I have yet to see any explanation, including published studies, that actually explains how mms works in vivo. So, aside from a couple of Humble cronies with no credibility, Dr. Hesselink leaps to mind for some reason, no one claims to understand what happens once ClO2 is ingested.
So I have to ask, why would someone take it knowning that no one knows how it works in vivo. And, I have to ask, why would others suggest that it might work and so it might be worth taking, when they too, have no idea how it works or what, ultimately, the effects are when ingested.
I think that society often makes a choice between two options, even if neither of those choices are completely benign. In this case, I think there is a general concensus that ClO2 as used in water treatment, food packing, and other uses, may be less harmful than the known alternatives.
I don't think one can merely extrapolate that choice to another situation and use that as a basis for it's "good," when the original decision was a result of completely different circulstances. Should a decision be based on an earlier, unrelated decision? (I live in a town where people in cars, generally stop when you walk across the street. Were I to do this in NY city, I'd probably be dead in a couple of hours.)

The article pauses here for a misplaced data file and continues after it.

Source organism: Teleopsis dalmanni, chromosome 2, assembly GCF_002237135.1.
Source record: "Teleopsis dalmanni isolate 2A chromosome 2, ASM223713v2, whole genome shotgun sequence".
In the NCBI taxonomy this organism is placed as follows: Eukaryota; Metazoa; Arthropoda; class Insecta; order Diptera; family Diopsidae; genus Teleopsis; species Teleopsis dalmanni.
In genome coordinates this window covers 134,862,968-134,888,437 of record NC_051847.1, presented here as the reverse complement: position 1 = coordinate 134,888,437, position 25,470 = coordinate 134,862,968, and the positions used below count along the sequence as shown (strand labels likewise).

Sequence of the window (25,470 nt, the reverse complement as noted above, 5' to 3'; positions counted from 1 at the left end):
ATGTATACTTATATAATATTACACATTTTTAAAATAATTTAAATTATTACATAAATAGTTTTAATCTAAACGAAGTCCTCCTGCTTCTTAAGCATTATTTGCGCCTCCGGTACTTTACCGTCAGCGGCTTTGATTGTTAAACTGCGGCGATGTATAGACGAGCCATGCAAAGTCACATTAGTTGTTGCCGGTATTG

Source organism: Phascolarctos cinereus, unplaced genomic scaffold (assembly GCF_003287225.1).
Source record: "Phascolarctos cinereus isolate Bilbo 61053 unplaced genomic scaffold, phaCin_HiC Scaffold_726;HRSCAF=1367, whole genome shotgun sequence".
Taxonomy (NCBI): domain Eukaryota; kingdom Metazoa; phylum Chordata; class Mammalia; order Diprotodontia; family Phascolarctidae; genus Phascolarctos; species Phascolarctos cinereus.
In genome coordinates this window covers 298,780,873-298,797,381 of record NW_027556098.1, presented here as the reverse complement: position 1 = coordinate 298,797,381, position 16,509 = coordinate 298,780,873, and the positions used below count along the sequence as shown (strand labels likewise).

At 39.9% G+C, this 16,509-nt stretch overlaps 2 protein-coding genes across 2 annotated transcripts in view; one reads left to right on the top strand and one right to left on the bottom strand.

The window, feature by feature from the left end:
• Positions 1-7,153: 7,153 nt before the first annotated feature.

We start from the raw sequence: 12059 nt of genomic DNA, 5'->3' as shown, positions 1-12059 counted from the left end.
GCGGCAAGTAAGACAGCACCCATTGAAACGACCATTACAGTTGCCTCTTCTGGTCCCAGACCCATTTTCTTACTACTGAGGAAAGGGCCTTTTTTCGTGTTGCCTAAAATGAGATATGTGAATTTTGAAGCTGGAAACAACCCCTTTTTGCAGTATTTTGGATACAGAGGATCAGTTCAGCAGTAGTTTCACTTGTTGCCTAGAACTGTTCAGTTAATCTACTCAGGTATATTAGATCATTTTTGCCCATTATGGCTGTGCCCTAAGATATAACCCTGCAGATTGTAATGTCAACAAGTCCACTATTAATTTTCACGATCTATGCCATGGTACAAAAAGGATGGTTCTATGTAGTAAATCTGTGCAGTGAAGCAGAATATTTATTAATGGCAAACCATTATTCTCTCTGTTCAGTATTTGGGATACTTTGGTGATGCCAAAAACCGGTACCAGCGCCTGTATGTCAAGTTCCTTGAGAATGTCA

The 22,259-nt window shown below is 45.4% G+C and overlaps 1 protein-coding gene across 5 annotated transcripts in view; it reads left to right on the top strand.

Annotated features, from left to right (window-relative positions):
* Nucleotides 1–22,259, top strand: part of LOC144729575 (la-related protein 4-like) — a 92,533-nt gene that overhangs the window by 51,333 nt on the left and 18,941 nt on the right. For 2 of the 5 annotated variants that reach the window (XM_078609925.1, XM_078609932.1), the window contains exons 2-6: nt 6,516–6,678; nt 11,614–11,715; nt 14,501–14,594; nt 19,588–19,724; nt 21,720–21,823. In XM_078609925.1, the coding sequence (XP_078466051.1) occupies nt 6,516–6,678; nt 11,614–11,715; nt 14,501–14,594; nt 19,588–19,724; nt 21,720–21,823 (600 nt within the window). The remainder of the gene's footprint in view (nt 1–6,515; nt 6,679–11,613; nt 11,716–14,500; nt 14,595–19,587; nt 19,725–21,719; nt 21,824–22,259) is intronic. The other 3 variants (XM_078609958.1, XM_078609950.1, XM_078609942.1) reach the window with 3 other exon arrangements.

Any thoughts? This, to me, is the crux.
P.S. As far as Hesselink is concerned, he has only compliled a list of some of the ClO2 research involving living things, but there is no proof, nor any implication, that it's good to ingest ClO2. In fact, he covers his backside with a silly "disclaimer" at the top that claims that his list is to be considered only as an attempt to get research money. Last I checked, it didn't work and the last time I filled out grant paperwork, free-syling wasn't encouraged.